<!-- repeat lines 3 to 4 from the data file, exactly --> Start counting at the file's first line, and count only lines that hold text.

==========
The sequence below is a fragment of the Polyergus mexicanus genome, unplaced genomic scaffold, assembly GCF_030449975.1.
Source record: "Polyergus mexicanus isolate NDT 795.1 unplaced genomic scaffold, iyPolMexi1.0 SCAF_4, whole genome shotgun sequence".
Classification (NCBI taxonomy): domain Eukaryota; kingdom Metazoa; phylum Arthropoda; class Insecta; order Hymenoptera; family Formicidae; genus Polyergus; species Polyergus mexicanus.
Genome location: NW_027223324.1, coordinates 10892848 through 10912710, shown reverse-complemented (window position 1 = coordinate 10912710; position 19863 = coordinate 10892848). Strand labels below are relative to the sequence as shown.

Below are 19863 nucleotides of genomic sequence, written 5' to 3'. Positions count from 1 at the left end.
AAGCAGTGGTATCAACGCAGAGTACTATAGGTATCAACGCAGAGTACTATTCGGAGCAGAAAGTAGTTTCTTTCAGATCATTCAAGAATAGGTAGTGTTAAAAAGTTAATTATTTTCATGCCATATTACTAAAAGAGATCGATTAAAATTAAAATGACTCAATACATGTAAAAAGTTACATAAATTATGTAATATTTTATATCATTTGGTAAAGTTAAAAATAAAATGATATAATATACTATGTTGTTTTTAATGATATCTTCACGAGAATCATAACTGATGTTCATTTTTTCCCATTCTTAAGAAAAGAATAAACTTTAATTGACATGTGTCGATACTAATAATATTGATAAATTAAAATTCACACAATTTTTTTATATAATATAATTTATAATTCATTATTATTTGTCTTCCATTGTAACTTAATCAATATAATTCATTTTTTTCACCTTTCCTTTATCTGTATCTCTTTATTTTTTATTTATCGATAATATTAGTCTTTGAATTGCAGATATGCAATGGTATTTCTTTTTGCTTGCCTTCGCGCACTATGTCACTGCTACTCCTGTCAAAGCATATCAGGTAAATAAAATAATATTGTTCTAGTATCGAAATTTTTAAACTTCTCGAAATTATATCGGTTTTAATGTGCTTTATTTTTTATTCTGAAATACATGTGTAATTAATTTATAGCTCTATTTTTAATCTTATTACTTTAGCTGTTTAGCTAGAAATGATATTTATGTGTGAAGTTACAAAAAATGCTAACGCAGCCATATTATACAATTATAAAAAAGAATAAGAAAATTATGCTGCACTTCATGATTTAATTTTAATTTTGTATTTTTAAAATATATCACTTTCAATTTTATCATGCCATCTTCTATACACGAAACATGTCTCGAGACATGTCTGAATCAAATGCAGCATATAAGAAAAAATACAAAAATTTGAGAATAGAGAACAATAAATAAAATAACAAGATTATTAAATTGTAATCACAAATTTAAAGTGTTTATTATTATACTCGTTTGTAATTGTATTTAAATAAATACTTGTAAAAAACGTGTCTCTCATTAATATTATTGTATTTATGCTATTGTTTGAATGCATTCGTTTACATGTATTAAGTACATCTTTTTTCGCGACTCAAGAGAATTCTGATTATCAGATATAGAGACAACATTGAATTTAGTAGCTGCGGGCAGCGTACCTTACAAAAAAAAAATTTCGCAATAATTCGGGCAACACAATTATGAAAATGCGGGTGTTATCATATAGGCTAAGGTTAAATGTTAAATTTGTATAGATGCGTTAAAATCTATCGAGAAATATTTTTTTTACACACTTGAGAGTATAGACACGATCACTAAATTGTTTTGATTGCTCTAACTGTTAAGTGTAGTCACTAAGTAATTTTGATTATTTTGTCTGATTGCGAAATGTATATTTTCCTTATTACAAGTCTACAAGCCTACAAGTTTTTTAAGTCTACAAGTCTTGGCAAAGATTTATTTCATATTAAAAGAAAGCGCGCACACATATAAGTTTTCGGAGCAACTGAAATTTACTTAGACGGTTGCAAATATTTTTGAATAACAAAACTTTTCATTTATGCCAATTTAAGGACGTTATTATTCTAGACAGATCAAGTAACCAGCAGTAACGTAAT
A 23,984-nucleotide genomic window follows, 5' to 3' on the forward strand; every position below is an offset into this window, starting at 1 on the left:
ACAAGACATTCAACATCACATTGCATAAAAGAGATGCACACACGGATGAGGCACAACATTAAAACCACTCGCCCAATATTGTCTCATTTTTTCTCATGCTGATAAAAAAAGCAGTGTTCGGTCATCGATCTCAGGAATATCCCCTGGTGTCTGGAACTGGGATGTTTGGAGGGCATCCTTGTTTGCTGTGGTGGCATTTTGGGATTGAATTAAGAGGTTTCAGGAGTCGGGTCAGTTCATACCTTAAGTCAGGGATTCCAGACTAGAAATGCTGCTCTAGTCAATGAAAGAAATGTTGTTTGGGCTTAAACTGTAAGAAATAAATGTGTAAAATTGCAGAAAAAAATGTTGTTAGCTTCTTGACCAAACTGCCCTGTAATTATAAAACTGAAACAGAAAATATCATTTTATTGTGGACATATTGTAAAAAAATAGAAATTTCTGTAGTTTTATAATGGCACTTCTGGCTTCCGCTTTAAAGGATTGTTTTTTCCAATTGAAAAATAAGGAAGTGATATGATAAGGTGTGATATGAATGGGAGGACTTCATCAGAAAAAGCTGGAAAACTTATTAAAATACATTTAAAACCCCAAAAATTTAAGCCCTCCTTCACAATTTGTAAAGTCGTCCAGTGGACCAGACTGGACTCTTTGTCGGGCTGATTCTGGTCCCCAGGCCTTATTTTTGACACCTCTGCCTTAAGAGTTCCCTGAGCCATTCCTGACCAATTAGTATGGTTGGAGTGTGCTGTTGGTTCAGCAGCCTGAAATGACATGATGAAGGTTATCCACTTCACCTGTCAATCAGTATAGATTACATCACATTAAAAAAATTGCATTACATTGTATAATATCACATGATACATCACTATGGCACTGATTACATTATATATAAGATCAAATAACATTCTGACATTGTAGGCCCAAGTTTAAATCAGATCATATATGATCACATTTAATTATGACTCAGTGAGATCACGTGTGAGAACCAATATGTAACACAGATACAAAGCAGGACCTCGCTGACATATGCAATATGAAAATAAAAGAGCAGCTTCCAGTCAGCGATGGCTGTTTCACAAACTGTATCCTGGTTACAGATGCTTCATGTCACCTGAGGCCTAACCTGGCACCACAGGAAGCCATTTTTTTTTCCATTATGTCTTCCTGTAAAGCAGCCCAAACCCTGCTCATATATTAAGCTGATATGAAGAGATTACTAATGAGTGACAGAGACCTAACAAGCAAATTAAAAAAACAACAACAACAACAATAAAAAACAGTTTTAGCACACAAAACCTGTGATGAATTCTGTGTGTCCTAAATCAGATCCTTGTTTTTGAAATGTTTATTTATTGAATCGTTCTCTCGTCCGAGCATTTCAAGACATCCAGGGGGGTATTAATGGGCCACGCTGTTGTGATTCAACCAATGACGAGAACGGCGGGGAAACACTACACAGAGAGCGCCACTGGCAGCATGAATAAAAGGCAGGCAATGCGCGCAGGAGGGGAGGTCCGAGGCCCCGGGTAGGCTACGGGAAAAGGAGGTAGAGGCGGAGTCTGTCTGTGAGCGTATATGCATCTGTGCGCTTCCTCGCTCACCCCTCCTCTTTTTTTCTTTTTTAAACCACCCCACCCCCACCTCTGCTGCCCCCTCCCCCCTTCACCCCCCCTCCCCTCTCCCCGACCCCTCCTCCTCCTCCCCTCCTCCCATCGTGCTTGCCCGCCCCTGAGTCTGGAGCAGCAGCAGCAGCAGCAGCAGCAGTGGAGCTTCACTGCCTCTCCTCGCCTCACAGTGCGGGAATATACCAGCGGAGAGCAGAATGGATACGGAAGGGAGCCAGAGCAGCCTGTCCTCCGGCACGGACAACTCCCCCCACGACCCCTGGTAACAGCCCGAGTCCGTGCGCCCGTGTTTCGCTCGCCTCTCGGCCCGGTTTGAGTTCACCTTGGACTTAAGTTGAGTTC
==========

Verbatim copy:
Classification (NCBI taxonomy): domain Eukaryota; kingdom Metazoa; phylum Arthropoda; class Insecta; order Hymenoptera; family Formicidae; genus Polyergus; species Polyergus mexicanus.
Genome location: NW_027223324.1, coordinates 10892848 through 10912710, shown reverse-complemented (window position 1 = coordinate 10912710; position 19863 = coordinate 10892848). Strand labels below are relative to the sequence as shown.